Formosa in the north of Argentina, next to Paraguay is one of the poorest provinces in the country and has been under the iron fist control and patronage of governor Gildo Insfran, who rules as a feudal lord, with virtual control of the three branches of the local government and excellent relations with the federal government in Buenos Aires where his deputies and senators support the ruling coalition in exchange for fat checks that ensure his perpetuity.
However this March, more precisely Friday 5 March, the people of the province said enough is enough, and for the first time, allegedly in twenty five years took to the streets to protest a new Phase One confinement, because of 17 Covid cases, but which in practical terms means closing down the economy and the condemnation of the private sector.
In effect following the Kirchnerite model in Santa Cruz province, some 70% of employees in Formosa work for the provincial government, and just in case Insfran approved this week a 42% pay increase for the bureaucracy, including for his over a thousand strong force of spies and goons.
When the peaceful protests took off, the Isfran administration reacted immediately, as when serfs disobey the master, water cannons, tear gas, rubber bullets and batons, plenty of batons and arrests, at least 74, including eight women and fourteen minors. A woman councilor had her elbow broken plus six rubber bullets while his underage son received nine impacts. The accusation, damaging government property, and allegedly attempting to storm Government House.
However as surprising as the uprising was, given years of submission, was the intensity and ferocity of repression which broadcast on Argentine television, and following on the VIP vaccinations scandal, triggered strong statements and warnings from the United Nations, Amnesty International, the Inter American Human Rights Committee, Human Rights Watch, among others.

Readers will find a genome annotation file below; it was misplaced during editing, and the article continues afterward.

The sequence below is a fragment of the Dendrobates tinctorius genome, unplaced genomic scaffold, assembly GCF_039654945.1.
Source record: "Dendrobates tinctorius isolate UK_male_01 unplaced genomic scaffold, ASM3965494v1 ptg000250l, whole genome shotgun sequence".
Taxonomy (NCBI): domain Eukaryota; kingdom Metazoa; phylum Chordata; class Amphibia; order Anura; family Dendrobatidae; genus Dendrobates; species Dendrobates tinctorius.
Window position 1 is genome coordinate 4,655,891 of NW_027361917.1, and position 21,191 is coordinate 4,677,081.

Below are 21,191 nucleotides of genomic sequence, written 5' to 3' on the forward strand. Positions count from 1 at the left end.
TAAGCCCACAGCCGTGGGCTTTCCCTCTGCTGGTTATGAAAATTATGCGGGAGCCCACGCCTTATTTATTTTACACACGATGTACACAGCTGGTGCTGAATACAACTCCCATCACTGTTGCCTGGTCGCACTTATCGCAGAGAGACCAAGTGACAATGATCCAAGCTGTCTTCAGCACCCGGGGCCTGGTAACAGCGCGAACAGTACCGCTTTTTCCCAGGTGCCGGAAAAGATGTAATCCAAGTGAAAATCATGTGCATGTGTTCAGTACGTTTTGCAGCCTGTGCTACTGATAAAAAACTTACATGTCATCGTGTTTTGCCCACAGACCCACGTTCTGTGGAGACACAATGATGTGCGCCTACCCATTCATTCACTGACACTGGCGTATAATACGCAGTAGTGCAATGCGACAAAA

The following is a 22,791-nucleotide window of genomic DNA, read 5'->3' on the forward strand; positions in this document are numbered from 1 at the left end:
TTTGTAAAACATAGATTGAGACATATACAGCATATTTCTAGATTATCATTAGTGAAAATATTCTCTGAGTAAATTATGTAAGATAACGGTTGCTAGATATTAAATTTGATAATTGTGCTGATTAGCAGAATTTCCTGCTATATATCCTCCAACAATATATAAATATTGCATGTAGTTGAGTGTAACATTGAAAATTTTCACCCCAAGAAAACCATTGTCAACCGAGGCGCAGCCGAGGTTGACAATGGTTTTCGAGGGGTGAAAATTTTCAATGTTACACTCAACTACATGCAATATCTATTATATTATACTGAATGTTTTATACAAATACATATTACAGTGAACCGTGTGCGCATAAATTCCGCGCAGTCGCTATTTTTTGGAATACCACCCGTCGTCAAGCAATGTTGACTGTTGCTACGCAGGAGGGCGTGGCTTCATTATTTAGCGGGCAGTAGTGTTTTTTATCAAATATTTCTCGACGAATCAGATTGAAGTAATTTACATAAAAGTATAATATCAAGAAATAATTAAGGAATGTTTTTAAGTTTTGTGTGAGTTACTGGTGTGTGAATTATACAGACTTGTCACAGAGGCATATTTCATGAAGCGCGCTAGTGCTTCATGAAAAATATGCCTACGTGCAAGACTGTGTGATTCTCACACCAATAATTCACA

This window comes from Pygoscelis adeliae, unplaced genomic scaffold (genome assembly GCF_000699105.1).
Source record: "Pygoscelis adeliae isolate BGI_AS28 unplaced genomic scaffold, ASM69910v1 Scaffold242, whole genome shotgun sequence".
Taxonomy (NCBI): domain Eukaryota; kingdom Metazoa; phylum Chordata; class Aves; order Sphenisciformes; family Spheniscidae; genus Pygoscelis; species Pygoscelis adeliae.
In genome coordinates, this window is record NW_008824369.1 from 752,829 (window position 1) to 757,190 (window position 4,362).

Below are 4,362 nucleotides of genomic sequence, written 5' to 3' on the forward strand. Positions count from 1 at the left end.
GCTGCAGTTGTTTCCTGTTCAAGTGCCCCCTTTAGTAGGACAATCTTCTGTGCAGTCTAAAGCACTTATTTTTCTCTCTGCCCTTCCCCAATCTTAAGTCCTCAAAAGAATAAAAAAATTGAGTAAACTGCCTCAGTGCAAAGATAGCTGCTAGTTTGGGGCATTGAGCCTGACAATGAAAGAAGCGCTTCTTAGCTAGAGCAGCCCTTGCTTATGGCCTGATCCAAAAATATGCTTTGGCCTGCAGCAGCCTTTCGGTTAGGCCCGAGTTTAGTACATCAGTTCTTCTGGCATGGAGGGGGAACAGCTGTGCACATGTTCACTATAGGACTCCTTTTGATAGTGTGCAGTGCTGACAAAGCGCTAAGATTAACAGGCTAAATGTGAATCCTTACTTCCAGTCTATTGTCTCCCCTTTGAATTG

Formosa has been in the news lately repeatedly. On the one hand Argentine president Alberto Fernandez visited the province, had pictures taken next to Insfran and congratulated him on the management of the pandemic, described as an example for all Argentina. However the other side of the coin is that some 8,500 Formosa residents were blocked from returning to their homes, alleging sanitary reasons. A Supreme Court ruling finally facilitated the entry, but they had to comply with expensive quarantines in minus two stars hotels and hostels, mostly out of the reach of the impoverished residents of the province and without any sanitary guarantees..
This also fired a strong condemnation from Amnesty International as did the fact that outside of the province journalists were banned from entering also on sanitary reasons given the impeccable record of very low cases of Covid 19. A Supreme Court ruling finally opened the way for Buenos Aires media.
Meanwhile a late reaction from the Alberto Fernandez administration's Human Rights minister and the cabinet chief called for an end to violence, respect for institutions. But in the following lines blamed the hegemonic media, the ill intended opposition and the overall campaign against the regime of Insfran for triggering the situation and rioting. Likewise there was a resounding silence from such human rights organizations, onetime honorable, such as Mothers of Mayo and Grandmothers of Mayo and Nobel Peace Prize, Perez Esquivel, all of them closely aligned with the government of Alberto Fernandez and vice president Cristina Kirchner
Later on Friday, most women were released, the councilor had to have her arm plastered, a journalist in the group, described how she was beaten while trying to picture teen agers been kicked by police on the floor, another, the daughter of a police officer who partly organized repression also showed the several impacts of rubber bullets on her body. A lawyer in the group displayed a tear gas canister which expired in 1985, but still were used against protestors, and apparently can be far more toxic..
When night fell and the demonstrations continued with caravans of vehicles blowing their horns and flying Argentine flags, the Insfran Home Secretary twitted, Despite the organized plot, Formosa will never surrender.
Formosa might never surrender, but the extent of repression, on live television, and the fact it was the first time anything like that happened in the subjugated province, could mean Insfran regime is weakening and may be too expensive for the Argentine government to defend politically, particularly since the vaccination scandal, which surfacing evidence is showing was not limited to the Ministry of Public Health or a hospital in Buenos Aires, but similar schemes existed, (exist?), in all those provinces, cities and municipalities, where the Kirchnerites are the ruling force, privileging the faithful and militants.
The official list made public included 70 VIP names but the missing vaccines are several thousand, and in many provinces less than 70% of health staff have received the shots. Opposition in Congress has asked for a full report, and international pressure is expected to increase.